White Rhinoceros
(Latin = Ceratotherium simum, Afrikaans = Witrenoster, German = Weisses nashorn)


Numbers: Fairly low

Weight > 1400 – 2300

3080 - 5060 lb.

Shoulder height> 180 cm

72 in.

Pregnancy time : 480 days

Calf quantity : 1

Found in the Kruger National Park (and some surrounding parks), at game parks in the northeastern area of KwaZulu-Natal, at some game farms in the North West Province, in more and more game farms in the Northern Province.

Much more relaxed than the black rhino, this “prehistoric” figure is, in own right, a massive animal. This square lipped rhino is, with the hippopotamus, next in line of size in the mammal world after the elephant. Although it shares the bad eyesight and receptive hearing with the black rhino, it doesn’t share its bad temper. Tourists can dare to come a little closer to this one without having as much to fear. Seeing this rhino run (usually, if not too much disturbed, in small circles), is a brilliant, almost “slow motion” feast for the eye. A rhino can consume up to 100 kg of grass a day. It’s awkward horns can grow way over 60 inches, but this is also, in many instances,the sought-after item which illegal hunters try to obtain. This have caused the unplanned death of many rhinos. After the shock of 1920 (there was only 20 of these creatures left in the country) its numbers today have recovered to the extend that it’s future seems to be well-guaranteed.

 

Wild dog
(Latin = Lycaon pictus, Afrikaans = Wildehond, German = Hyaenenhund )


Numbers: Very low

Weight > 26 – 28 kg

57 - 62 lb.

Shoulder height> 60 - 78 cm

24 - 31 in.

Pregnancy time : 69 – 73 days

Pup quantity : 2 - 16

Found only in the Kruger National Park and directly neighbouring Parks.

Like the wolf of Europe, this one is a pack-animal : they will live, hunt and breed in packs of up to forty animals. Known for its very gruesome hunting style of chasing and chasing and chasing animals which, on a short sprint, would easily outstrip the wild dog, they take turns to do the direct chase, often tearing parts of the body out of the poor victim. In the end, the exhausted prey would stop to defend itself. By sheer numbers they will attack from too many sides to defend. In this non-stop action of blood and dust, the wild dogs will tear apart a living animal! The wild dogs never stays long in the same area and may chase an entire herd of wild animal out of its territory in a short period of time. They might even attack a human being, although a unfamiliar reaction from their prey may prevent a tragedy. Their pups are raised by the whole pack, usually in good shelters like antbear holes where the pack will regurgitate to let the pups eat partially digested food. Both because of their vicious influence on other animals, as well as their very characteristic odour, tracking of these packs of wild dogs have been very successful performed by many an old hunter, which explains in part their low numbers. Other reasons for its endangered status is their vulnerability to sickness, and the strange behaviour of some females to kill other mother’s puppies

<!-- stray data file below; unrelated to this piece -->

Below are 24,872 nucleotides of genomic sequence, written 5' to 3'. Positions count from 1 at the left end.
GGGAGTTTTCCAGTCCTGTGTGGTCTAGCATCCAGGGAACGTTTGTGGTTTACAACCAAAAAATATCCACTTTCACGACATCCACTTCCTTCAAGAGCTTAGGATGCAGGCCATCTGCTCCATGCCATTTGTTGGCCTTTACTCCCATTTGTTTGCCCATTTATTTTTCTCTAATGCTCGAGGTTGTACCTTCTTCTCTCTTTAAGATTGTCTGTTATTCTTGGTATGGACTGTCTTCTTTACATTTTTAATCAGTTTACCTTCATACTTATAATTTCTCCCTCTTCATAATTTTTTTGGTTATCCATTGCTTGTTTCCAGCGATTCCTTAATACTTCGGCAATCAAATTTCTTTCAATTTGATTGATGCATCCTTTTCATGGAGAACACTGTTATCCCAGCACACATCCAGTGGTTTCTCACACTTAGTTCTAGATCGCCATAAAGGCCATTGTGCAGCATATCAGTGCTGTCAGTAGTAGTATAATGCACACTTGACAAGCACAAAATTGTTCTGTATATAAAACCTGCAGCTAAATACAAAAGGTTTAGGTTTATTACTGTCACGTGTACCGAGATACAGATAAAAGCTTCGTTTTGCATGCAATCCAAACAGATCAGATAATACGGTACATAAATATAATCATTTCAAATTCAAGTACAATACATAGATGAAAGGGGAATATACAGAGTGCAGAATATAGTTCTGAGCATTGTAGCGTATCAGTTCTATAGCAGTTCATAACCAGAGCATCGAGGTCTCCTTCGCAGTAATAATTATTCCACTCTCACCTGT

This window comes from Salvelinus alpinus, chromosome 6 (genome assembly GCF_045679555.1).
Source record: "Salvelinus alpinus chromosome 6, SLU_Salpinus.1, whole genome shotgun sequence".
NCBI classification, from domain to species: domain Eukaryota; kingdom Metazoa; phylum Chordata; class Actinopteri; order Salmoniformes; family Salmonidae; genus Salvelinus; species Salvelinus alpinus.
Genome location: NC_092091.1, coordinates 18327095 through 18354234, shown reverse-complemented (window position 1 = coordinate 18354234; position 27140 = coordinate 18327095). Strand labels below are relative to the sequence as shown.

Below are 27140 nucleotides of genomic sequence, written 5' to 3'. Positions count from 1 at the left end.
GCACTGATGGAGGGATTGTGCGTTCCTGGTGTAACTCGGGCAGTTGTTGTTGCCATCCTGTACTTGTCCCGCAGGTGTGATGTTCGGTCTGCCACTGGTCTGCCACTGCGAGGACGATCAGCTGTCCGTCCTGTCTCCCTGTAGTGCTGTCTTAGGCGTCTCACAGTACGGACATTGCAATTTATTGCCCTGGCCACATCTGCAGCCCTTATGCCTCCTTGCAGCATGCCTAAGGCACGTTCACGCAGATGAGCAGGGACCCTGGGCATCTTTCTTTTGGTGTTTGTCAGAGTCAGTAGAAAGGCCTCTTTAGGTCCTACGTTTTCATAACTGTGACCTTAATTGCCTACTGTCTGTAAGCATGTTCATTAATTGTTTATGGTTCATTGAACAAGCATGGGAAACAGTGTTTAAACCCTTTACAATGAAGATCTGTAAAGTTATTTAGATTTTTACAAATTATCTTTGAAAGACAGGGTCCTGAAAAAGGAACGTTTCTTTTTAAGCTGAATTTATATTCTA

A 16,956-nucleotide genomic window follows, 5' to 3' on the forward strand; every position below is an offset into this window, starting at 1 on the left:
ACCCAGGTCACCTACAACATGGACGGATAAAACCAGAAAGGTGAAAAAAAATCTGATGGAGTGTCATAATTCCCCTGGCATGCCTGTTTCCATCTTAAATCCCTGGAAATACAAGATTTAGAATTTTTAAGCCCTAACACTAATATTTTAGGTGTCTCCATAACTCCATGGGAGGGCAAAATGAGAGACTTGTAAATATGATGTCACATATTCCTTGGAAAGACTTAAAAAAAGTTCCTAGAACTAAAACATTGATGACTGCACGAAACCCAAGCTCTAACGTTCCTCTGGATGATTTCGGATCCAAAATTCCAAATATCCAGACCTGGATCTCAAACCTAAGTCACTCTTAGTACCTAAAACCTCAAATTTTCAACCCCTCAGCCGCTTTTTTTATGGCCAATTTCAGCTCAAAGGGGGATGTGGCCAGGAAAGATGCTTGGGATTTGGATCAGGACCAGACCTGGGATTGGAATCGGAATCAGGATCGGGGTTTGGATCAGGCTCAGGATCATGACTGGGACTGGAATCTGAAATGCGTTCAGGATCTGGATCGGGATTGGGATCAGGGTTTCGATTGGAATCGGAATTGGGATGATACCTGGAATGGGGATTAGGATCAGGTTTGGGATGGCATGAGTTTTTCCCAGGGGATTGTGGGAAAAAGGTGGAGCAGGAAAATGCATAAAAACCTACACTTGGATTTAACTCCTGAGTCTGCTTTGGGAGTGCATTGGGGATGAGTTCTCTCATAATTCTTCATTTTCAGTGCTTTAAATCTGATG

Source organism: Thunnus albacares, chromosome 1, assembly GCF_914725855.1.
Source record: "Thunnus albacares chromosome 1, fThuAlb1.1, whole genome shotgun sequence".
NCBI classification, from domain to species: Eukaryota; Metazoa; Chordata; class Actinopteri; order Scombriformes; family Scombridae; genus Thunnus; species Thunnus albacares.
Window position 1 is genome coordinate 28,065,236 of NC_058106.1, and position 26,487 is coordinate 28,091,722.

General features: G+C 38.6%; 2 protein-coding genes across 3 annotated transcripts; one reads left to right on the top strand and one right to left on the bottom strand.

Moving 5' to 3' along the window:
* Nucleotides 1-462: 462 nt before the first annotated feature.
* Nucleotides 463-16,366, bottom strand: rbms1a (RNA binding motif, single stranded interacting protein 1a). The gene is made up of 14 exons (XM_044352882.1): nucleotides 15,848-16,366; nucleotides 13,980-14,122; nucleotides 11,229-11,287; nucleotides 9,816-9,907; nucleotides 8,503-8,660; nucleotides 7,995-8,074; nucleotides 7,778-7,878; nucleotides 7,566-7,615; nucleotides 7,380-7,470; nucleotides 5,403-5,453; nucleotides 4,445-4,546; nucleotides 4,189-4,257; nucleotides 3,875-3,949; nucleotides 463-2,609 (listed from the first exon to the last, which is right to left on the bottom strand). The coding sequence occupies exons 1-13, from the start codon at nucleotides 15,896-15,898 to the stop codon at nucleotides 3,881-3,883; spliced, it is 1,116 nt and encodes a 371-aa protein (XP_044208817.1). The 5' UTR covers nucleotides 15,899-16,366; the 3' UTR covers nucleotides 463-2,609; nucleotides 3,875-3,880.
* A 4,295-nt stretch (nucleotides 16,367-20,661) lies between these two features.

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USA CONSULTANT
Jim Molinari
Tel: 831 758 6152
Mobile: 831 261 4648